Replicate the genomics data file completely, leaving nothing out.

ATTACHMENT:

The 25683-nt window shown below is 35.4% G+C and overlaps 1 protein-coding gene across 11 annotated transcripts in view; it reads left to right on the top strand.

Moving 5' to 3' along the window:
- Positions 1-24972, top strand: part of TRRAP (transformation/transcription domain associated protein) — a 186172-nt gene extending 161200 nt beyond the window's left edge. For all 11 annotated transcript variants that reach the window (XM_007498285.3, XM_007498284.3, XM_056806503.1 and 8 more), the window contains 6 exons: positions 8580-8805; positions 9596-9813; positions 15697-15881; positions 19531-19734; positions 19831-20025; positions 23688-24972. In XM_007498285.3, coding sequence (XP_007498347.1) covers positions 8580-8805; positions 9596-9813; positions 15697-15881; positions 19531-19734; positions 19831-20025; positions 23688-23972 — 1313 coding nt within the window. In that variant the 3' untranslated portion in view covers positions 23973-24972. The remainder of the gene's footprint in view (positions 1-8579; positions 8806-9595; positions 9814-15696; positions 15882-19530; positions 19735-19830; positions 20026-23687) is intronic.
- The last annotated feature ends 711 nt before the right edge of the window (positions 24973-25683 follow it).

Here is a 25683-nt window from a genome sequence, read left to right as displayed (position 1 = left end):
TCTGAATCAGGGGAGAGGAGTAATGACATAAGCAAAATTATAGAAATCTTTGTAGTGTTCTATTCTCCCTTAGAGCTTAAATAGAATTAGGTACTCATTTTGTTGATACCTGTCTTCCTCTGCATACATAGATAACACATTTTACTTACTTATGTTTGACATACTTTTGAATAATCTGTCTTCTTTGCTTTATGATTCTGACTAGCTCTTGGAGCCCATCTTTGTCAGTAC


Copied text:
The 25683-nt window shown below is 35.4% G+C and overlaps 1 protein-coding gene across 11 annotated transcripts in view; it reads left to right on the top strand.

Moving 5' to 3' along the window:
- Positions 1-24972, top strand: part of TRRAP (transformation/transcription domain associated protein) — a 186172-nt gene extending 161200 nt beyond the window's left edge. For all 11 annotated transcript variants that reach the window (XM_007498285.3, XM_007498284.3, XM_056806503.1 and 8 more), the window contains 6 exons: positions 8580-8805; positions 9596-9813; positions 15697-15881; positions 19531-19734; positions 19831-20025; positions 23688-24972. In XM_007498285.3, coding sequence (XP_007498347.1) covers positions 8580-8805; positions 9596-9813; positions 15697-15881; positions 19531-19734; positions 19831-20025; positions 23688-23972 — 1313 coding nt within the window. In that variant the 3' untranslated portion in view covers positions 23973-24972. The remainder of the gene's footprint in view (positions 1-8579; positions 8806-9595; positions 9814-15696; positions 15882-19530; positions 19735-19830; positions 20026-23687) is intronic.
- The last annotated feature ends 711 nt before the right edge of the window (positions 24973-25683 follow it).

Here is a 25683-nt window from a genome sequence, read left to right as displayed (position 1 = left end):
TCTGAATCAGGGGAGAGGAGTAATGACATAAGCAAAATTATAGAAATCTTTGTAGTGTTCTATTCTCCCTTAGAGCTTAAATAGAATTAGGTACTCATTTTGTTGATACCTGTCTTCCTCTGCATACATAGATAACACATTTTACTTACTTATGTTTGACATACTTTTGAATAATCTGTCTTCTTTGCTTTATGATTCTGACTAGCTCTTGGAGCCCATCTTTGTCAGTAC